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ATLANTA — The Houston Astros were down to their final strike. The Atlanta Braves were leading Game 6 of the World Series by seven runs, one pitch away from clinching a world championship. Atlanta’s win. The Braves’ win probability was pegged at 99.99 percent.
And still, Atlanta fans were nervous.
On the screen, Joe Buck was already speaking of the Astros in the past tense, trotting out the old reliable “the last time the Braves won the World Series” package (gas was 70 cents a gallon, “Forrest Gump” won Best Picture). At Minute Maid Park, champagne that had been left on pallets in the bowels of Truist Park in Atlanta two nights earlier was getting unboxed in Houston.
And still, Atlanta fans couldn’t help but project forward into nightmare territory. If Gurriel gets a hit here, and the Astros bat around, this would be the greatest collapse in sports history. Oh God, we wanted someone to implode worse than the Falcons in the Super Bowl, but not like this …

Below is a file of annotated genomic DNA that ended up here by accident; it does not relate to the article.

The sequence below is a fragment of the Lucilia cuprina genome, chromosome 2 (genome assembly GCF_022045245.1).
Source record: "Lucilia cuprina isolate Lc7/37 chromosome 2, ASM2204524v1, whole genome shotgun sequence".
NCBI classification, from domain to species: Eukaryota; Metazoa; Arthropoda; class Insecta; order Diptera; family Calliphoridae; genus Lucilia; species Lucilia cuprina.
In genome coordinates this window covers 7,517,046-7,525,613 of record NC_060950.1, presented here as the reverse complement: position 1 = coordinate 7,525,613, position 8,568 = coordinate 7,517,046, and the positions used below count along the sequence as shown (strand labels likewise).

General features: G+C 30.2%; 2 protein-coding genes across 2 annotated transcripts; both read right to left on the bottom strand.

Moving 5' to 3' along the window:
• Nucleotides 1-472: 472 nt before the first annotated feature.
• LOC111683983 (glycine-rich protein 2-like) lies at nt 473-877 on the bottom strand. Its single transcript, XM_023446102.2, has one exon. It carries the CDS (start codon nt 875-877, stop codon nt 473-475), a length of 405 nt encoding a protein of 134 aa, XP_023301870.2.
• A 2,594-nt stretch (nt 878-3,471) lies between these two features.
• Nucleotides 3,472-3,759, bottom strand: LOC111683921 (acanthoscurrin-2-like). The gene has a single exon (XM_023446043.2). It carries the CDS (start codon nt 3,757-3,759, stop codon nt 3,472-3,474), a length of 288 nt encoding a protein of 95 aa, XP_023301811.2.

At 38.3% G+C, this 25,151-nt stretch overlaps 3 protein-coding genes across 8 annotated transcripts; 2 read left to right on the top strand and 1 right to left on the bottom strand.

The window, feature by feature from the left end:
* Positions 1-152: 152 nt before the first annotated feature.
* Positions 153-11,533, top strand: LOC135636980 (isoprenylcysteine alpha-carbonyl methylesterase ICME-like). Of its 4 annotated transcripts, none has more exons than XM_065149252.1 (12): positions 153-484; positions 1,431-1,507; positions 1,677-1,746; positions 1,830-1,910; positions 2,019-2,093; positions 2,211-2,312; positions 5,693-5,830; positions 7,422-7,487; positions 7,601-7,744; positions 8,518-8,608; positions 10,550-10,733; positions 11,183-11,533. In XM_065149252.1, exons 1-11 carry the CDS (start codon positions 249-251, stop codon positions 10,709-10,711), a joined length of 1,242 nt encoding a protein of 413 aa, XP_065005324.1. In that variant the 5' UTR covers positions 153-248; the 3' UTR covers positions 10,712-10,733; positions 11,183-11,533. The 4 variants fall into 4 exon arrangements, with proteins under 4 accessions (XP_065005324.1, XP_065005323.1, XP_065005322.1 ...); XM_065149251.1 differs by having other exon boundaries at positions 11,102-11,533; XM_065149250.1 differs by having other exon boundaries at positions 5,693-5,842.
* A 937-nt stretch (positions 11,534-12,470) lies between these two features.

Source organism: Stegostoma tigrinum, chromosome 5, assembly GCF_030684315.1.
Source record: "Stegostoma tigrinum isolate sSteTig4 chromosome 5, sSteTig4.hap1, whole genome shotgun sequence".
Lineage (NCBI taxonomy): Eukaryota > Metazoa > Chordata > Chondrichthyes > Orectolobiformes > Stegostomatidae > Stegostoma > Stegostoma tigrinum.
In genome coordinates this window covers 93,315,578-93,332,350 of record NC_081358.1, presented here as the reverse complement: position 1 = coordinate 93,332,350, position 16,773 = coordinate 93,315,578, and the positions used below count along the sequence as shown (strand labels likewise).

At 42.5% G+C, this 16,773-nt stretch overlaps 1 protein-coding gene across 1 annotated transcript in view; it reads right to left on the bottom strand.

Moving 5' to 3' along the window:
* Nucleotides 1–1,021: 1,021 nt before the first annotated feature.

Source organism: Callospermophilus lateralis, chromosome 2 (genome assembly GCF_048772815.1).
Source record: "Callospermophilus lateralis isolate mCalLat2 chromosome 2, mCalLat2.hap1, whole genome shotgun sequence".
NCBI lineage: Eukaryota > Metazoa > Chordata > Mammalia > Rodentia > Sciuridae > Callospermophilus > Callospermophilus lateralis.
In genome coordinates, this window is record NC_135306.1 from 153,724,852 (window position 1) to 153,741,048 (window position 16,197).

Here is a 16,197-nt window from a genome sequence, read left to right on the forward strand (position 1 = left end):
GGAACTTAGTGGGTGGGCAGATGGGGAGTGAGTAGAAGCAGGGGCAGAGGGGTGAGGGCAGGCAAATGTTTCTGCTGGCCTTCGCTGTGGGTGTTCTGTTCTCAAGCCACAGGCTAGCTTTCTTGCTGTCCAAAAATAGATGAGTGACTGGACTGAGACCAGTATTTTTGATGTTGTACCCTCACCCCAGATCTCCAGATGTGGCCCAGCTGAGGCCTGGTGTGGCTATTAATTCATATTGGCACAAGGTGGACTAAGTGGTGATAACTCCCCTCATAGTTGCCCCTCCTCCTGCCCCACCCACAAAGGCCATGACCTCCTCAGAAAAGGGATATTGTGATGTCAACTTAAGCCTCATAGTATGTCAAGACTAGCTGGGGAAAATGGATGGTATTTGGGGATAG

Then Yuli Gurriel grounded to Dansby Swanson, who grew up playing baseball 10 miles from the Braves’ current stadium. Swanson threw to Freddie Freeman, the only link to the Braves’ golden era of the 1990s, and that was that. Batter out, inning over, game over, Series over.
Atlanta Braves, World Series champions. How about that?
I grew up an Atlanta Braves fan. I remember going to games at long-gone Fulton County Stadium, where attendance was so sparse that balls fouled into the seats might sit for an inning or two before someone ambled over to pick them up. I remember the sheer euphoria of 1991, where it seemed like the entire city piled onto the bandwagon all at once. (At a sporting goods store during that unlikely run, I remember seeing a man holding up a ballcap to his companion and saying, “This is an Atlanta cap, right?” It wasn’t. It was an Angels hat.)
I remember the just-thrilled-to-be-here joy of the 1991 World Series, a seven-game loss to Minnesota. I remember the exultation of the 1995 win over Cleveland, a relief but also an expectation that this was only the first of many World Series titles.
Spoiler: It wasn’t.